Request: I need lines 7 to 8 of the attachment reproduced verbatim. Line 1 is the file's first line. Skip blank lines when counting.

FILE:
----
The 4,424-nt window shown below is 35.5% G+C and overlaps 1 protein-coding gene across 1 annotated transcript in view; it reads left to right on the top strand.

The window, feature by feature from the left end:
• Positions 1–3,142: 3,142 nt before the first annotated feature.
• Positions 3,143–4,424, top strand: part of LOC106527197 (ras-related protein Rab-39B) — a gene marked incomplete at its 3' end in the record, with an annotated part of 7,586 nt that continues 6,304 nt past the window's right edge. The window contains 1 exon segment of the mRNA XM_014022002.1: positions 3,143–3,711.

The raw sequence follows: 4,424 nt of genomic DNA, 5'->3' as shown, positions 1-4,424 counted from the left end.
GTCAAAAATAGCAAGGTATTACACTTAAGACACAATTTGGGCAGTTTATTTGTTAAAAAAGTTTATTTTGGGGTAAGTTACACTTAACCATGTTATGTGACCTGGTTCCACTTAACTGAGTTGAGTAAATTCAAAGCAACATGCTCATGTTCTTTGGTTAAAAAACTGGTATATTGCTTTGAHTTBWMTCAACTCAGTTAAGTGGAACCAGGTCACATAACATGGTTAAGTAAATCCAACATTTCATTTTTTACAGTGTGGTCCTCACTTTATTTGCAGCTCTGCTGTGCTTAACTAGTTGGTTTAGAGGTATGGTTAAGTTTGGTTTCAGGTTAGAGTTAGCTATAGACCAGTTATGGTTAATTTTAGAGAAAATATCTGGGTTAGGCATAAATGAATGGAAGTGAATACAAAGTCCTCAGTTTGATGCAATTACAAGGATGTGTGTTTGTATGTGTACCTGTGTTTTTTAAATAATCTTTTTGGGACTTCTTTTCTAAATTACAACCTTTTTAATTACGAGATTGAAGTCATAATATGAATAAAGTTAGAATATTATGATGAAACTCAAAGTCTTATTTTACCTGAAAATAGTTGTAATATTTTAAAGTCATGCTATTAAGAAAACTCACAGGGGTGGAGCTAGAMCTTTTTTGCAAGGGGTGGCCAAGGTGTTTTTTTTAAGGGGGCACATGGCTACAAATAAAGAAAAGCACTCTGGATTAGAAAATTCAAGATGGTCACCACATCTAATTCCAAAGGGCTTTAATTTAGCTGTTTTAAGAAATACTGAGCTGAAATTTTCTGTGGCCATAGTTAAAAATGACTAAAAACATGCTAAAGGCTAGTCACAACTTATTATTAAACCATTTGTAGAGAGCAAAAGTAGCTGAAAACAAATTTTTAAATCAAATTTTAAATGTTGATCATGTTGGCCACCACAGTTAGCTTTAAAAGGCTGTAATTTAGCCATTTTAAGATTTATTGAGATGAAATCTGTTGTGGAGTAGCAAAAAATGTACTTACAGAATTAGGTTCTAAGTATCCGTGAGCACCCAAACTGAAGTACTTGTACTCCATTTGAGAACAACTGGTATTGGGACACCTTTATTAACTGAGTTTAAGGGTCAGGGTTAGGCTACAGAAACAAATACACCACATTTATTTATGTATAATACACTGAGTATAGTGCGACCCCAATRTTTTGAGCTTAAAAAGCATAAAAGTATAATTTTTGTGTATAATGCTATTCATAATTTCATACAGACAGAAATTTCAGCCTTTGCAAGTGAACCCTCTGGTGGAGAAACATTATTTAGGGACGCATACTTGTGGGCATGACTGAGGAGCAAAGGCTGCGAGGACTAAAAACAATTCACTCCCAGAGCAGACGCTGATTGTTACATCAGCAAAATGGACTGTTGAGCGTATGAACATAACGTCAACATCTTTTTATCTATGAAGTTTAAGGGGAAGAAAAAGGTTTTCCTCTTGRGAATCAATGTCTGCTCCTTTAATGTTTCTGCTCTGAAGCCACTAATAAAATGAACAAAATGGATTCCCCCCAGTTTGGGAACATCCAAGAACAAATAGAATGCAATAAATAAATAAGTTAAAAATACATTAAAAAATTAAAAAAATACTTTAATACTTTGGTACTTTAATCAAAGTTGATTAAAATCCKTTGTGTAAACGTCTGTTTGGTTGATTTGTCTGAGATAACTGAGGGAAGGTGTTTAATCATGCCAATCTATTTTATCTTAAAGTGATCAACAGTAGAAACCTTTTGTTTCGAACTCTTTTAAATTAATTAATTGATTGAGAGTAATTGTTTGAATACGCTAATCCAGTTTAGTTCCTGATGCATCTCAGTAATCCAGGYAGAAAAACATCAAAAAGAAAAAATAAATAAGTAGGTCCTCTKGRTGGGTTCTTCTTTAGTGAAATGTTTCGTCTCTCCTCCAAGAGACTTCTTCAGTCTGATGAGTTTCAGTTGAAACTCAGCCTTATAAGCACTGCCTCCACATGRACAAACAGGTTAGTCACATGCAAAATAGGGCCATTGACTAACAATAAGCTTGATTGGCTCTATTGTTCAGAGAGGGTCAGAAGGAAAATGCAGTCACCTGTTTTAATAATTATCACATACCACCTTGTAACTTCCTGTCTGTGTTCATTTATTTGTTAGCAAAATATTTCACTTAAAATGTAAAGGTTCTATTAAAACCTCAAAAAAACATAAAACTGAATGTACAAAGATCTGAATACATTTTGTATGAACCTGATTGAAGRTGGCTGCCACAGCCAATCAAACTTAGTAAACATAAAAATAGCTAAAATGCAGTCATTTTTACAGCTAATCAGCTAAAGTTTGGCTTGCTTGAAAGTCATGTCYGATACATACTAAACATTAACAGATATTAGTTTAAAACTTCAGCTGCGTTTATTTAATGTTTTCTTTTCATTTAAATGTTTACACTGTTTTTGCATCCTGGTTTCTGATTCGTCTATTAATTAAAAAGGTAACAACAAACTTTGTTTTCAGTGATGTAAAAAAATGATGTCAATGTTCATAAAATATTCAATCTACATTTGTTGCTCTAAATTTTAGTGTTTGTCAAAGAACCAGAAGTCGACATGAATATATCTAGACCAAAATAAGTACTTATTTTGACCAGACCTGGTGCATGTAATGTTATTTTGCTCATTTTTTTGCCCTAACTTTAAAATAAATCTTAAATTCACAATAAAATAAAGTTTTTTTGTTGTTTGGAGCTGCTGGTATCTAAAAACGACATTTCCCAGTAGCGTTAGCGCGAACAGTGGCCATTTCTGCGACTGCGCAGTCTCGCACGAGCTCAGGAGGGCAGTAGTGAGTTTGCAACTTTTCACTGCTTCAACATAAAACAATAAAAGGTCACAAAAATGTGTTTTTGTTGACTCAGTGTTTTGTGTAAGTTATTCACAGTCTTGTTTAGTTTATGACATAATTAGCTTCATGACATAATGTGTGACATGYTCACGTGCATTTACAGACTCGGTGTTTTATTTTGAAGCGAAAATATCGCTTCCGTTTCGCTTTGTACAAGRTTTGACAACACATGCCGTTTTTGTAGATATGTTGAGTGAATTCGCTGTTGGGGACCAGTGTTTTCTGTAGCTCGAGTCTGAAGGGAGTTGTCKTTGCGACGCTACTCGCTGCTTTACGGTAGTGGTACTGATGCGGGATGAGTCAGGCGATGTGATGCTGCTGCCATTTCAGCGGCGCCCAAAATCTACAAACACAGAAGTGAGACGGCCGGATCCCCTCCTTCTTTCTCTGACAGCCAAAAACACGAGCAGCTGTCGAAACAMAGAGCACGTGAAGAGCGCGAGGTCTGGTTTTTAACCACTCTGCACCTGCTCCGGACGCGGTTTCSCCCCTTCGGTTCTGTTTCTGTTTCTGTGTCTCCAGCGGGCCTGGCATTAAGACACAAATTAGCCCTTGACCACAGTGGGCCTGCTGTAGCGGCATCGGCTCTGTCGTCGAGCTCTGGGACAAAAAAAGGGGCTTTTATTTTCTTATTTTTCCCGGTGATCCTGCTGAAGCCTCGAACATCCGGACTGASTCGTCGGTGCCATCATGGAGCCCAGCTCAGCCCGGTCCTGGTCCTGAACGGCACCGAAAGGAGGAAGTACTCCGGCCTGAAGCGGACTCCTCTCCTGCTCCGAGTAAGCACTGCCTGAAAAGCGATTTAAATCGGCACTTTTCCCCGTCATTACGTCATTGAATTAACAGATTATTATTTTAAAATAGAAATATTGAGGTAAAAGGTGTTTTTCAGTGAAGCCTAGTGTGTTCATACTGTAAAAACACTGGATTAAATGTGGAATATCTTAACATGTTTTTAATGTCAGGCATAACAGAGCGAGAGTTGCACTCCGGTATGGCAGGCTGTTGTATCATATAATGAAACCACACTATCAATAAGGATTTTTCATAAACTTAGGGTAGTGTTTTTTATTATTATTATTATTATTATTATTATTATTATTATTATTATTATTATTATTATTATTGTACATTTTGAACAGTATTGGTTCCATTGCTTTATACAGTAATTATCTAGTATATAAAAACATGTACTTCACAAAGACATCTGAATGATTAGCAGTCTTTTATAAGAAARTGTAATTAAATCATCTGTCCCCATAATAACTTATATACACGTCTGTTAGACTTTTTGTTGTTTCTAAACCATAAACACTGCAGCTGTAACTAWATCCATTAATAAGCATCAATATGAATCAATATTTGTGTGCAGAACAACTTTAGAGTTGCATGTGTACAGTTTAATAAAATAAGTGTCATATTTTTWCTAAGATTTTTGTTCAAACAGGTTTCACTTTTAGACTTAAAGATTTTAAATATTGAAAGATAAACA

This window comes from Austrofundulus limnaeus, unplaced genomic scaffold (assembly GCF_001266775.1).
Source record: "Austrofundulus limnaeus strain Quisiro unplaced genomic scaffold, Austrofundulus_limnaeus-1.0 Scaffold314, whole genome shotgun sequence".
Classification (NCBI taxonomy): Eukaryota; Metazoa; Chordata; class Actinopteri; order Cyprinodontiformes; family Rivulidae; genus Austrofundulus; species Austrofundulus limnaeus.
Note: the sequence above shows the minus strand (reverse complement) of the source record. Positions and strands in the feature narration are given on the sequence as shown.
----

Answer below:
This window comes from Austrofundulus limnaeus, unplaced genomic scaffold (assembly GCF_001266775.1).
Source record: "Austrofundulus limnaeus strain Quisiro unplaced genomic scaffold, Austrofundulus_limnaeus-1.0 Scaffold314, whole genome shotgun sequence".